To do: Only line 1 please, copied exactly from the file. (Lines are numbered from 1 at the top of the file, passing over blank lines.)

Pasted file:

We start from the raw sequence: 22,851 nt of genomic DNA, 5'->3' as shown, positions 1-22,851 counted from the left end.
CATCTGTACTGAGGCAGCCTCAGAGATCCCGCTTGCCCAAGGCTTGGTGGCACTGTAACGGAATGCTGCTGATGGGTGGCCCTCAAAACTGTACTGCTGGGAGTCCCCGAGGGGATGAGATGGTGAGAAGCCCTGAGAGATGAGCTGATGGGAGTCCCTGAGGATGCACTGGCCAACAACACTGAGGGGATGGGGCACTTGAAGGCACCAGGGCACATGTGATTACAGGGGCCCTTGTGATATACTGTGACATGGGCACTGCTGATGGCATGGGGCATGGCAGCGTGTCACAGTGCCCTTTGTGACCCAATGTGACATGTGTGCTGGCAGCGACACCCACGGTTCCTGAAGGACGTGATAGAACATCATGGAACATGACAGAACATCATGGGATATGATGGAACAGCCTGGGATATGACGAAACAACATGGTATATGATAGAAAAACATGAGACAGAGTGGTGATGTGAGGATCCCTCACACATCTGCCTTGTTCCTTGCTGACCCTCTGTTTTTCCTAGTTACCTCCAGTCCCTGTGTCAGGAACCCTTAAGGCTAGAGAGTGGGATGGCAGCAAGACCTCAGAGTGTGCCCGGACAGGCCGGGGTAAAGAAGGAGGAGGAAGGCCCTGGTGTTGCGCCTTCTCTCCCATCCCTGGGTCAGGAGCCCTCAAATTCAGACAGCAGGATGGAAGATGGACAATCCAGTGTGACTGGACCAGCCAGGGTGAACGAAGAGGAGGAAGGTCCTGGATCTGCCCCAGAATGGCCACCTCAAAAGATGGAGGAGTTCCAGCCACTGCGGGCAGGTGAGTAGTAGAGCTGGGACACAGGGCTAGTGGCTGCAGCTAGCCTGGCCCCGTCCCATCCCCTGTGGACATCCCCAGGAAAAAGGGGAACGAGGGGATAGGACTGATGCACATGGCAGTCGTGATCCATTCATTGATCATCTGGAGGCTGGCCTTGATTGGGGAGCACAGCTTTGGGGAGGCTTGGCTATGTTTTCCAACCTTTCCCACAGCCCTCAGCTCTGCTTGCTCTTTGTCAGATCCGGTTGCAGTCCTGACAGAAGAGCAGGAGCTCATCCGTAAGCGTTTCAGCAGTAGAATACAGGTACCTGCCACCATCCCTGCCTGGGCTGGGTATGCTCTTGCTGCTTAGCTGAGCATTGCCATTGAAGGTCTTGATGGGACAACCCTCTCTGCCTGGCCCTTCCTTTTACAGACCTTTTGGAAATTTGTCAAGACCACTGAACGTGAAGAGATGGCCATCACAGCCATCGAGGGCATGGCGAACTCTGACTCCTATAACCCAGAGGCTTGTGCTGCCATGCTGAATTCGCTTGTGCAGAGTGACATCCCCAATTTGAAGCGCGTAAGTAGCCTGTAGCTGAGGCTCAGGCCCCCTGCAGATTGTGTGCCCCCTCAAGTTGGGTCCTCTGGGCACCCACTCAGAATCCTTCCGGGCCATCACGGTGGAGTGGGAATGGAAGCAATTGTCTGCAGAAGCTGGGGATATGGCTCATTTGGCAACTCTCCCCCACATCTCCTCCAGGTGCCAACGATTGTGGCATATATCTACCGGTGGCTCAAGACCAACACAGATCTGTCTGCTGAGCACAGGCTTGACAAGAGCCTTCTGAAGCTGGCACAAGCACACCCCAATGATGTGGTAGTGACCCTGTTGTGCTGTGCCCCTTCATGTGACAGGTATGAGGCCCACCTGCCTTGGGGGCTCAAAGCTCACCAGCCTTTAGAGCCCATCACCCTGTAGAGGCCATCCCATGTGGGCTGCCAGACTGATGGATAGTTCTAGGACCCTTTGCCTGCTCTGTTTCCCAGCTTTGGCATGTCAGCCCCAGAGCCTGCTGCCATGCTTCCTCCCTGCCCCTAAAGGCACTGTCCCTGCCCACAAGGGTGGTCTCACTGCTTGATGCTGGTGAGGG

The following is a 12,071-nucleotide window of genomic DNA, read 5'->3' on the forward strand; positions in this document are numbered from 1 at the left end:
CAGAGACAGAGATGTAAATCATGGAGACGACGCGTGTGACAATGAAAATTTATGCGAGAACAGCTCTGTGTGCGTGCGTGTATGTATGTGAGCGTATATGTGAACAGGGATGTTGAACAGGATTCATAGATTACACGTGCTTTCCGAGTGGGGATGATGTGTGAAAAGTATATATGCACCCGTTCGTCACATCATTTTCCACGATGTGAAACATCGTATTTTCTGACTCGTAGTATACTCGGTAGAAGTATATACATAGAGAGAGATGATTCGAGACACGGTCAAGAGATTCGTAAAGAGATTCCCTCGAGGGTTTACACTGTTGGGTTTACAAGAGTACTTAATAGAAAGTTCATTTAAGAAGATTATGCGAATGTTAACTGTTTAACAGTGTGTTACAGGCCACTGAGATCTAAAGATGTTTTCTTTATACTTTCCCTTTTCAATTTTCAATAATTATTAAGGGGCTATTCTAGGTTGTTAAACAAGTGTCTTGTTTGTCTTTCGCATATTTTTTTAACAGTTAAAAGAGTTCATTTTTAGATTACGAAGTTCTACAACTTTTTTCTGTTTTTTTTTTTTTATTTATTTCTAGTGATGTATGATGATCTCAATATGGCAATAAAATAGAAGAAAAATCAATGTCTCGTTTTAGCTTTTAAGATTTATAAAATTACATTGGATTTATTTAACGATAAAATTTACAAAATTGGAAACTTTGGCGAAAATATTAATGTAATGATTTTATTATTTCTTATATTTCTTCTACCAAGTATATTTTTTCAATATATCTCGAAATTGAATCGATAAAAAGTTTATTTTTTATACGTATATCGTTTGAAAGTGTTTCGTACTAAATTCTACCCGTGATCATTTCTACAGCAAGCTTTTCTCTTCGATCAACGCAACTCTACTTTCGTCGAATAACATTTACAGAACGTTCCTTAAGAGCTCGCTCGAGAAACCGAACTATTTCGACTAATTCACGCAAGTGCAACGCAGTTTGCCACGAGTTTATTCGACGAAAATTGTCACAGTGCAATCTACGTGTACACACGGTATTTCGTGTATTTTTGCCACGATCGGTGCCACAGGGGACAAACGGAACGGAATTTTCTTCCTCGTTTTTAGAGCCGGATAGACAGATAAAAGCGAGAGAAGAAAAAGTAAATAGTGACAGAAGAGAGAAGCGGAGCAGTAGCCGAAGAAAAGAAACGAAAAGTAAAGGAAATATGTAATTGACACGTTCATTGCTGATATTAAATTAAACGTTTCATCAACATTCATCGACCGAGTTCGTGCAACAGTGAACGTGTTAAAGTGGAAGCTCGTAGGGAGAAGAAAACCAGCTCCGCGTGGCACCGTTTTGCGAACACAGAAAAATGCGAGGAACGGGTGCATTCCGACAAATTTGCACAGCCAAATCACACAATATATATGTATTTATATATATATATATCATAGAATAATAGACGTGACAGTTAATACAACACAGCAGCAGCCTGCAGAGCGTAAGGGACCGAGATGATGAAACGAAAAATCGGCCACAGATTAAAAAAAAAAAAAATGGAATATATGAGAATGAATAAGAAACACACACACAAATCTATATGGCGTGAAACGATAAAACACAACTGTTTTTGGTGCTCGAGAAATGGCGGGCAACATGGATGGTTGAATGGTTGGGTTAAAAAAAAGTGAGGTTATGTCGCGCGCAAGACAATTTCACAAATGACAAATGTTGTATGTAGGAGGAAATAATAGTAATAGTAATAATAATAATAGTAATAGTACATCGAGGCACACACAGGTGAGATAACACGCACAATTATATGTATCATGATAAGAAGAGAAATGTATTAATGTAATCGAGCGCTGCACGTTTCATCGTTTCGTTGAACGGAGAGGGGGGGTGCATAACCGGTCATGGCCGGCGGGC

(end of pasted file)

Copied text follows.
We start from the raw sequence: 22,851 nt of genomic DNA, 5'->3' as shown, positions 1-22,851 counted from the left end.